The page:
To which the others have said "Kay, we trust you complete strangers on our turf with weapons and stuff."

    Secondly, I can't see the humans going "Hey, now that we've made friends with these guys, maybe we should consider the odds of them being viable allies - you know, that thing we should have done before making friends with them."

    It's not unbelievable for an over-ambitious autocratic government to make a deal with the aliens in an effort to quash internal strife, but this is an alliance between one superpower and an external force, not one race with another. The escalation of racial tensions - especially when exacerbated by their role as enforcers of an oppressive government - could be easily and realistically used as a means of turning the tide of sentiment against them, especially if there's a political coup in the human world.

    I'm really, really uncomfortable with how simplistic your first part of the synopsis was - 99% sterile and all - but you haven't asked for advice about that so as long as you're sweet with it I guess that's okay.
     
  7. Akhera
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    Akhera Member

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    tcol4417 - That's the kind of reply I was hoping for :) Actually, when writing this, I've simplified the reasons the humans and Isterians allied, because that's the part I'm happy with :) The humans have actually split into three factions after a recent civil war. The one the Isterians ally with are the loyalists, who had quite an oppresive regime, but had to reform after losing the war. There are still many people there, who wish for the old empire to come back and welcome anyone who can help them achieve so. They know the Isterians are not much of a threat to them, but can be very helpful in dealing with the other factions. The Isterians are actually kept in the dark about the other two factions, not having any contact with them. For them, they are just "rogue colonies" they are happy to deal with in exchage for an alliance against much worse threat.

    You also say you are uncomfortable with the first part. Can you please elaborate on that?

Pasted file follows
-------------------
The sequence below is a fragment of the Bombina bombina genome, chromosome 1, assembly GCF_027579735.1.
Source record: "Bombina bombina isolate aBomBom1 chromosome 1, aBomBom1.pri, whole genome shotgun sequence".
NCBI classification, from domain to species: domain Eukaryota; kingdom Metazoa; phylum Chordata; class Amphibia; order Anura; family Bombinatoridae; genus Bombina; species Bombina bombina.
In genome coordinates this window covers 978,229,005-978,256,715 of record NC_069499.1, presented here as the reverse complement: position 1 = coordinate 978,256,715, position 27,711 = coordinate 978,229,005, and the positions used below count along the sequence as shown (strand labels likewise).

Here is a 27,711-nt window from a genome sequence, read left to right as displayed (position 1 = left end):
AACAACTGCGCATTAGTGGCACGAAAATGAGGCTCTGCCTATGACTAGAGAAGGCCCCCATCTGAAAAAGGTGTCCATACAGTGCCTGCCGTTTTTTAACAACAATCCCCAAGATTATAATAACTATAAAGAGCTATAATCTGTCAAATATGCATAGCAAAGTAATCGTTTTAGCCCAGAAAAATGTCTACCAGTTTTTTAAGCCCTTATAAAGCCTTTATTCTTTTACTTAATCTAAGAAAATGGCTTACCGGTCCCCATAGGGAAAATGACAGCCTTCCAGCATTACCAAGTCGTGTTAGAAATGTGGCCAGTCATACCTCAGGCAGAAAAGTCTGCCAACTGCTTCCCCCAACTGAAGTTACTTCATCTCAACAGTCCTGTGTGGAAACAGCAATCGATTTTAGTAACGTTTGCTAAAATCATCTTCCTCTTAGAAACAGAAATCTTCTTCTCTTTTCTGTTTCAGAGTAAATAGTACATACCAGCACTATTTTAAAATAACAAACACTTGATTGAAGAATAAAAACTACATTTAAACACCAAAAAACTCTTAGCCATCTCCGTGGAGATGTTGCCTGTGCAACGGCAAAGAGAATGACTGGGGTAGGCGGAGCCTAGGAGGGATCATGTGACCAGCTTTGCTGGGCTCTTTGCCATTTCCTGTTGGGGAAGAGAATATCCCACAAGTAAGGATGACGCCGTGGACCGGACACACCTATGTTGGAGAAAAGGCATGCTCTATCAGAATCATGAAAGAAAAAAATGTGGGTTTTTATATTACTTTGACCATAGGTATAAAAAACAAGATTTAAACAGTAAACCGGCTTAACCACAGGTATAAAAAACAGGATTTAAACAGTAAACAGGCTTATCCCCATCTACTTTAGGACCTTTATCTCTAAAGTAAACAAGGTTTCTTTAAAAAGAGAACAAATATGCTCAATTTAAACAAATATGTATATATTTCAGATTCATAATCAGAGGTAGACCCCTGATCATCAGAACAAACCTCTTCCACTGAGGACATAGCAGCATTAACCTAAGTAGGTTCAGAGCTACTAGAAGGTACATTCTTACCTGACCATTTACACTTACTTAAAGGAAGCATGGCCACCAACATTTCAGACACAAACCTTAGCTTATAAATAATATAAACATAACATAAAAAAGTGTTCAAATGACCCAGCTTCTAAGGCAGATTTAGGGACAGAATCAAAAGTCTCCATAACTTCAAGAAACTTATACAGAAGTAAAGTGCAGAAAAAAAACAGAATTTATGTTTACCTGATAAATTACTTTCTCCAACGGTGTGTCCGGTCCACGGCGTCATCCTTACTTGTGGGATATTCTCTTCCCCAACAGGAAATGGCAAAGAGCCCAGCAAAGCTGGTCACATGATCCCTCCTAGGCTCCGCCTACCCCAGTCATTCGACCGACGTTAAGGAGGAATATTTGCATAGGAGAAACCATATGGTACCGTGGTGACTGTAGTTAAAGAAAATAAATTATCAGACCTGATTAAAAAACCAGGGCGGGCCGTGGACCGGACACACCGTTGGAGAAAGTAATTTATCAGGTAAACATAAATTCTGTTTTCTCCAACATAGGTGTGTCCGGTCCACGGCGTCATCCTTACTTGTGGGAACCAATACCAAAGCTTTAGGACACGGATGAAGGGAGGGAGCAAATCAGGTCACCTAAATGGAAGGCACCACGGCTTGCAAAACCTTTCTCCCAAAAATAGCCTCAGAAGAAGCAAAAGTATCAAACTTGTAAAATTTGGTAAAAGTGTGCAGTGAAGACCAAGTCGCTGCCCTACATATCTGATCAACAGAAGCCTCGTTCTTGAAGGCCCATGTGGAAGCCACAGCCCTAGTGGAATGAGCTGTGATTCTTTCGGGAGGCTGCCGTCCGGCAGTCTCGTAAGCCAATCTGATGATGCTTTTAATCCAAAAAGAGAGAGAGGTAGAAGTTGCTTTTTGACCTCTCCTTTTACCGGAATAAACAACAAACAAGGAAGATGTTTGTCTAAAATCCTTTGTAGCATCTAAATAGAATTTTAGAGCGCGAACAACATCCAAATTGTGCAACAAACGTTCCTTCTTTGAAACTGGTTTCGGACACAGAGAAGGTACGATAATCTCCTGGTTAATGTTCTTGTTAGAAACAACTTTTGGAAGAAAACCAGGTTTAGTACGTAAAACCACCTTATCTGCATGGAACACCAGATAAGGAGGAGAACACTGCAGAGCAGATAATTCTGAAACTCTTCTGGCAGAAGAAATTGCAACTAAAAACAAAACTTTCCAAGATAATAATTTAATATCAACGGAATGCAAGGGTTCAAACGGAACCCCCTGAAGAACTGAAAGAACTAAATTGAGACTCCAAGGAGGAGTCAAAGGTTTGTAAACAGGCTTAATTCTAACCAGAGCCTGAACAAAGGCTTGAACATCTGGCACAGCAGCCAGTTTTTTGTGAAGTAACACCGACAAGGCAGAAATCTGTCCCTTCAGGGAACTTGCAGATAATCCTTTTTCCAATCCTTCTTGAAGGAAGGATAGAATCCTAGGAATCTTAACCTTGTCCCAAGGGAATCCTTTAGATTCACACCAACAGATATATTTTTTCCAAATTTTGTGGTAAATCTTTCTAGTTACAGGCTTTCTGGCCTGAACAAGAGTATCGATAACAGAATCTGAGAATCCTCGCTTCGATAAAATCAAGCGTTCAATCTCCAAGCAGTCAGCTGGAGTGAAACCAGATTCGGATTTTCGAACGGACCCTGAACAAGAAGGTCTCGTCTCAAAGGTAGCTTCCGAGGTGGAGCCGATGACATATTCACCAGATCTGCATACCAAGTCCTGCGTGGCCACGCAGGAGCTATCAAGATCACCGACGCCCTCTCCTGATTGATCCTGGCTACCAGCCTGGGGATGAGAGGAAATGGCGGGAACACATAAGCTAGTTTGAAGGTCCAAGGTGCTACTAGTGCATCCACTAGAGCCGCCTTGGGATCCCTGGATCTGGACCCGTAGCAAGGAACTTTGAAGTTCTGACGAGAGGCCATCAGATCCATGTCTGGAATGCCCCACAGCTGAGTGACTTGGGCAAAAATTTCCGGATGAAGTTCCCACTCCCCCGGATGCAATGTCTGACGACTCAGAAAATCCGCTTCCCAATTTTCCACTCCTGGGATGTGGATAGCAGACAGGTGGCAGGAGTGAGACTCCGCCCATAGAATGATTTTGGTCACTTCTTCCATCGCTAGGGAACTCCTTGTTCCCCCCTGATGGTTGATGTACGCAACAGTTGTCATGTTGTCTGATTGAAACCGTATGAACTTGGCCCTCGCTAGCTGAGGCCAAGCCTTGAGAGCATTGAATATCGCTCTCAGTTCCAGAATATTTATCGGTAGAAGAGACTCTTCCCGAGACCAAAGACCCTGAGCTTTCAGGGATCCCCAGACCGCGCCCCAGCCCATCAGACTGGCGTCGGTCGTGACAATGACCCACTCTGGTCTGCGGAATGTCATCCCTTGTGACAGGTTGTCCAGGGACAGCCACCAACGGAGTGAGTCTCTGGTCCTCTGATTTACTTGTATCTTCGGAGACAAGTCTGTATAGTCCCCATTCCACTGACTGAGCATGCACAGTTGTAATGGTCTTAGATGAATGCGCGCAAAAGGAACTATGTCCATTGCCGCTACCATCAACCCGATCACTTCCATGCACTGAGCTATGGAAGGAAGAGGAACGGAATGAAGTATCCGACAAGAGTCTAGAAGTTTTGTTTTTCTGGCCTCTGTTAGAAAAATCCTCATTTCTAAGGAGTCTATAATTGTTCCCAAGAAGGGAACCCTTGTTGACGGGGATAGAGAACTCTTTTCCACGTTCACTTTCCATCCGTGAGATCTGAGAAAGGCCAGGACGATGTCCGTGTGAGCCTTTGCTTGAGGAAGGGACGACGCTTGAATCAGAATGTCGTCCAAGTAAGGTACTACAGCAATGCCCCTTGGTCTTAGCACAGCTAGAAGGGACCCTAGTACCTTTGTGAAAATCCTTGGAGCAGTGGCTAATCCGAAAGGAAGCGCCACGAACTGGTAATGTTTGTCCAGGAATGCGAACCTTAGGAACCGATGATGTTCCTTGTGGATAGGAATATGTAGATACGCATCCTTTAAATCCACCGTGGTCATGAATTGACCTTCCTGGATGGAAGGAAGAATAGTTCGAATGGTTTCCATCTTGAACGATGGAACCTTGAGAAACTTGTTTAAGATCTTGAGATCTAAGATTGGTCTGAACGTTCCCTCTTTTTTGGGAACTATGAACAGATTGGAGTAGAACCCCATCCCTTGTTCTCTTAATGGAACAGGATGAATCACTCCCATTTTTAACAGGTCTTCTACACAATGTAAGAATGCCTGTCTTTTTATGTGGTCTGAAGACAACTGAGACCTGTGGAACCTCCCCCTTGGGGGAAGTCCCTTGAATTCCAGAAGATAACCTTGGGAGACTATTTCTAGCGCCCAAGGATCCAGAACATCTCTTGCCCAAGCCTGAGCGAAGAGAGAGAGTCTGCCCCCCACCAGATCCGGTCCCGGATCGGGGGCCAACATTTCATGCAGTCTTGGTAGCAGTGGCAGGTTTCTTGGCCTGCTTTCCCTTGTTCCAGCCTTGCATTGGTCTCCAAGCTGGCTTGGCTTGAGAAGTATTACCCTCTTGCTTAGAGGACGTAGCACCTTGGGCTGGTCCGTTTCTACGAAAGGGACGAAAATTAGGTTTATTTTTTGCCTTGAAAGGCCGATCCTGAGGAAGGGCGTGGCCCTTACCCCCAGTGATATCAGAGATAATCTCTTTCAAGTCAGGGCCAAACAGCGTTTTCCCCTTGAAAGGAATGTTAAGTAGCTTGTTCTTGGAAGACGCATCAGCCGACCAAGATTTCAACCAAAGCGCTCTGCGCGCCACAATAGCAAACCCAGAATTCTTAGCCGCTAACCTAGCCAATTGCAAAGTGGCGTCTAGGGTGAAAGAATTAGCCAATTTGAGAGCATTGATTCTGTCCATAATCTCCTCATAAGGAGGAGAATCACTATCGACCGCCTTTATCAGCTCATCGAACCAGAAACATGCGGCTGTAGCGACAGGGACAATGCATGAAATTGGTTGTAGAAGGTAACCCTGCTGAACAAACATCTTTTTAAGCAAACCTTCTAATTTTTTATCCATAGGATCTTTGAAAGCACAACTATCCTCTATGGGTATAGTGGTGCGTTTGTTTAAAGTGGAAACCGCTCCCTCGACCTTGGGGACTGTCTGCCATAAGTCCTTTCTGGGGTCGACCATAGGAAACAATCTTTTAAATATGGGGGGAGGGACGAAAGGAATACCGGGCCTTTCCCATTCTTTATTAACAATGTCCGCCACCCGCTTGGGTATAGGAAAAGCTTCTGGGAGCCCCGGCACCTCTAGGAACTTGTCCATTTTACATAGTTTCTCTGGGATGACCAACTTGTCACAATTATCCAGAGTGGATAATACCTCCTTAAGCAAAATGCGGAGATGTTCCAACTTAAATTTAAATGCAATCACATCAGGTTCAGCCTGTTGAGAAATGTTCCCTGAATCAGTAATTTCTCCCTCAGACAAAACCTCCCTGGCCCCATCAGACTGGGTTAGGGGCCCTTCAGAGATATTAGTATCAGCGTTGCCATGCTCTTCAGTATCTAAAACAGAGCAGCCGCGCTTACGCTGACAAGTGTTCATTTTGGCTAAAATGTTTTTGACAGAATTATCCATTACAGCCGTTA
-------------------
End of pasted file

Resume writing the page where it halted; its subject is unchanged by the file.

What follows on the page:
8. tcol4417
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    tcol4417 Member

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    Well it just seems that the sterility plague is a bit of a faff.

    In all honestly if the Garens really had such an edge, why use such a specific manner of achieving genocide? I'm aware that simply burning that particular part of the universe wouldn't leave much for the Isterians to work with, but think about it: If the entire world was just the US and pre-"liberated" Iraq and the US was bored of fighting, they really could just afford to go home until they felt like fighting again. It's not as if Iraq would be brave enough to go anywhere.

    As a plot device, it would be much more effective if the Garens simply stopped attacking: Not retreated, but simply vanished. The Isterians would be too scared to venture out into lost territory but would want to form what alliances they could while they tried (unsuccessfully?) to rebuild their shattered civilisation.

    You don't have to do it that way, but you might be better off thinking of a less cartoon-villain way of initiating a stalemate. Draw parallels to real world examples and you'll get a better idea of what might really happen.

    I mean, a sterility plague is the kind of thing you eventually develop a cure for. There's no panacea for fear.
     
  9. Akhera
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    Akhera Member

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    The Garens simply vanishing was actually my earlier idea. But what I wanted was a specific time limit after which they would return - otherwise the Isterians wouldn't have gone to some risky war for the humans.

    Why do you thing the plague is a cartoon-villain way of dealing with the enemy? The Garens value their lives too much to wage war against fanatical defenders, who won't give them anything without a bloodshed. And they can't nuke or asteroid-bombard the planets, because they would be useless then. This way the enemy just dies out. The Garens are very patient.
     
  10. Steerpike
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    Steerpike Felis amatus Supporter Contributor

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    I think if you look at some of the things that have precipitated war over the course of human history, you'll come to the conclusion that virtually any reason whatsoever is plausible :)
     
  11. Lynch
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    Lynch Member

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    Non-existing WMDs. :rolleyes: :p
     
  12. Jones6192
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    Jones6192 Member